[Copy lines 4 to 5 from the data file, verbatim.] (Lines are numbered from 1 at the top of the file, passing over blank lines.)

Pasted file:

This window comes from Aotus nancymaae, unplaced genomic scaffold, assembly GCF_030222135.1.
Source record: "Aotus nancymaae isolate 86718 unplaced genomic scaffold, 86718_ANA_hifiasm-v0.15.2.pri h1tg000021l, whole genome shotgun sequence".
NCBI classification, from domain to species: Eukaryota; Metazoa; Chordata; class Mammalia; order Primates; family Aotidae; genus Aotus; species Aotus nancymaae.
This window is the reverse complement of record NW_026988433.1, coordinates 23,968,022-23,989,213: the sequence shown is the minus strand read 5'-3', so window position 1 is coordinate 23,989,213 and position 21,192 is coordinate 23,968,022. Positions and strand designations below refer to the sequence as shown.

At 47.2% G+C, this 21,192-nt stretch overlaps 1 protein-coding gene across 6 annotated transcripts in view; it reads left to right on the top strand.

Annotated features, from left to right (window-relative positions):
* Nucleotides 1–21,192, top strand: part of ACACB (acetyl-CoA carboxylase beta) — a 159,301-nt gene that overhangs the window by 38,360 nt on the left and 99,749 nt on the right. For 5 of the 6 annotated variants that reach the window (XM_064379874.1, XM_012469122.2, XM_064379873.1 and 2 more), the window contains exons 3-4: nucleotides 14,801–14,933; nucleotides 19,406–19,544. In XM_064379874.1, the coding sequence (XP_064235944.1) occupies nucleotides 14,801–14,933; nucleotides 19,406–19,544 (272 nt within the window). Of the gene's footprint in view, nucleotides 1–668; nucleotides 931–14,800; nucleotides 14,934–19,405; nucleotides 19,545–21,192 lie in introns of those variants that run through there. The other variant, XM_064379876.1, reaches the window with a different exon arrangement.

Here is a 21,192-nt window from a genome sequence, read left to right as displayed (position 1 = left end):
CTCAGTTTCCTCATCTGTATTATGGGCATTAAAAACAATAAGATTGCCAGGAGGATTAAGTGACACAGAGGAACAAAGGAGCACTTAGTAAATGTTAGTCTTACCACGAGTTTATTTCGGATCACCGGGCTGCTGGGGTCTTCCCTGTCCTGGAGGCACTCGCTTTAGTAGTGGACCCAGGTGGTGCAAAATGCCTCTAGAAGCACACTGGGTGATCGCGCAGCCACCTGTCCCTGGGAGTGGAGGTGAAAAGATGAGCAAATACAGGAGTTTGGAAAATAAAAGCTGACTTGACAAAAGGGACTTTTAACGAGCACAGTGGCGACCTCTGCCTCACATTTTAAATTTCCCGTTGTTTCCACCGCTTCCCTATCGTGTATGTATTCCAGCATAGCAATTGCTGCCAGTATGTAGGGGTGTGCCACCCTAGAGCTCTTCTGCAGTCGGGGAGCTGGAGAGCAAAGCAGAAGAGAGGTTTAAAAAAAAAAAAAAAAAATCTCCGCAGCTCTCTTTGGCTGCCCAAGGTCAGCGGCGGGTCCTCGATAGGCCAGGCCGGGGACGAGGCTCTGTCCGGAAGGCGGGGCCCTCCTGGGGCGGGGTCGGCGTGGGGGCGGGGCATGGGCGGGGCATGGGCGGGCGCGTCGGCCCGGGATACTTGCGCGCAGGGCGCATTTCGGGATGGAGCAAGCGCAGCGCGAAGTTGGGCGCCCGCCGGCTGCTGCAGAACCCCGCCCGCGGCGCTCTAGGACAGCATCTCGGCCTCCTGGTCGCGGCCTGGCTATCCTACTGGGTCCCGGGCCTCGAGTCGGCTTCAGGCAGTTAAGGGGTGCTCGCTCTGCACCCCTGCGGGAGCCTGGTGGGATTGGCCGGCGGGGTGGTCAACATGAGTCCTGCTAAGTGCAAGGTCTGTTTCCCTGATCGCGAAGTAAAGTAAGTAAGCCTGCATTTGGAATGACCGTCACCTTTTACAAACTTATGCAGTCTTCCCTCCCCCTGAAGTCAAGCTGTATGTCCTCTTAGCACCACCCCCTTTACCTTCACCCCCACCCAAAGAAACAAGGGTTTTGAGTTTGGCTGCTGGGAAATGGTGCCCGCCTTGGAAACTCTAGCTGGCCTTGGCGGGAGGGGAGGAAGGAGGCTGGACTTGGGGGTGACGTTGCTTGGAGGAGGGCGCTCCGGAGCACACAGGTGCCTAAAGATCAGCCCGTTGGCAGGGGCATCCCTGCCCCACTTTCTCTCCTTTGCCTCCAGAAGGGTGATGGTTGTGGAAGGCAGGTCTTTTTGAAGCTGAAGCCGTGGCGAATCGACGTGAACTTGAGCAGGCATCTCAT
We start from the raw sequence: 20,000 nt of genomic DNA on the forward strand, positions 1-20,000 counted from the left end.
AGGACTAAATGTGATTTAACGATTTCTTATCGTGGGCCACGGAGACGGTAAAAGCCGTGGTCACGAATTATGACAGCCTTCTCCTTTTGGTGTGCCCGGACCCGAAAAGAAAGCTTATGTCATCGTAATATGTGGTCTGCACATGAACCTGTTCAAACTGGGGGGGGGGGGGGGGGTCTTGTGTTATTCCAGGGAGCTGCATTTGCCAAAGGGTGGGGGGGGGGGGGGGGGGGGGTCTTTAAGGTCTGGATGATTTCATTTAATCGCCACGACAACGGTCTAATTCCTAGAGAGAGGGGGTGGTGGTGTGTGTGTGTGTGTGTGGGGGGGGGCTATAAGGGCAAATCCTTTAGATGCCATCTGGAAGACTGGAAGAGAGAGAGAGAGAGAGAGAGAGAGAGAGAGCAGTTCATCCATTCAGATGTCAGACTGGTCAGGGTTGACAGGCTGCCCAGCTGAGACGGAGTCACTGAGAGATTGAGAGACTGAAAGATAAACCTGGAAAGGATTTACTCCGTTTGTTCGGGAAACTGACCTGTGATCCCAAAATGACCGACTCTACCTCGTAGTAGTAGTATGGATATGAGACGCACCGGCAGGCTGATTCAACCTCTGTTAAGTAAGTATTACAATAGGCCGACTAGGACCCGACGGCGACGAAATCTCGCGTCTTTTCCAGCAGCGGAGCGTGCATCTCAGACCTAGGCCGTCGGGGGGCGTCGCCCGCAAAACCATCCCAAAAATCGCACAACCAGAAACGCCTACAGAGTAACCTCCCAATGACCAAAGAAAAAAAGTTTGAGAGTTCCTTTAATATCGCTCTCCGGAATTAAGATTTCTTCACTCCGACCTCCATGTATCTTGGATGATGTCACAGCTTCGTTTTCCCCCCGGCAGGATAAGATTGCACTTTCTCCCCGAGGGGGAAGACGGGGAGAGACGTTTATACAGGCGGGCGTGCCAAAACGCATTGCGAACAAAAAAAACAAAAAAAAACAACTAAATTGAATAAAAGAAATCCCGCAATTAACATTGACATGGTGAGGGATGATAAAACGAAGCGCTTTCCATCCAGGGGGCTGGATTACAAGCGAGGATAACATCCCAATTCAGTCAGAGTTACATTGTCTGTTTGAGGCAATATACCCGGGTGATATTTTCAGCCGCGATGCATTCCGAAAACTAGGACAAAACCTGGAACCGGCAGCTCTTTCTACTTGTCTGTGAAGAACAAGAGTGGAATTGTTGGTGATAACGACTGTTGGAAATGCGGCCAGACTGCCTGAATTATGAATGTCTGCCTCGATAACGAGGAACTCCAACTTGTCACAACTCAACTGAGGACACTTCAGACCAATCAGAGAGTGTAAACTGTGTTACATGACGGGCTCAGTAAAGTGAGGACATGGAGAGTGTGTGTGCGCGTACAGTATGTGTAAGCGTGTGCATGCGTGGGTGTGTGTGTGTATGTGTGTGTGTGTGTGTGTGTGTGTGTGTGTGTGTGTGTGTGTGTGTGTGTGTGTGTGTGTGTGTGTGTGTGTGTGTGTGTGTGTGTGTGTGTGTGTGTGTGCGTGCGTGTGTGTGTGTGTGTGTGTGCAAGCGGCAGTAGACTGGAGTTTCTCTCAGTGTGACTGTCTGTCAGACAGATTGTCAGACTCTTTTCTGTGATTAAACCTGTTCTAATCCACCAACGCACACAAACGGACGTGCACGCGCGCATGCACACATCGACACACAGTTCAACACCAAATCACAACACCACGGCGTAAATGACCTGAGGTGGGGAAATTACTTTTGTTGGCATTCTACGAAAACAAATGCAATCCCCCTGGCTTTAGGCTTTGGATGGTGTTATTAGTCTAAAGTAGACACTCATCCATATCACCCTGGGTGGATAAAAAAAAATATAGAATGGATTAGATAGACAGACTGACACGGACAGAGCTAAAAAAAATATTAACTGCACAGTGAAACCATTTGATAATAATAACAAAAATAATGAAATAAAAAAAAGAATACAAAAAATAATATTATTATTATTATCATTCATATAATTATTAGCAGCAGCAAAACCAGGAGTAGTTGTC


This window is the reverse complement of record NW_026988433.1, coordinates 23,968,022-23,989,213: the sequence shown is the minus strand read 5'-3', so window position 1 is coordinate 23,989,213 and position 21,192 is coordinate 23,968,022. Positions and strand designations below refer to the sequence as shown.

At 47.2% G+C, this 21,192-nt stretch overlaps 1 protein-coding gene across 6 annotated transcripts in view; it reads left to right on the top strand.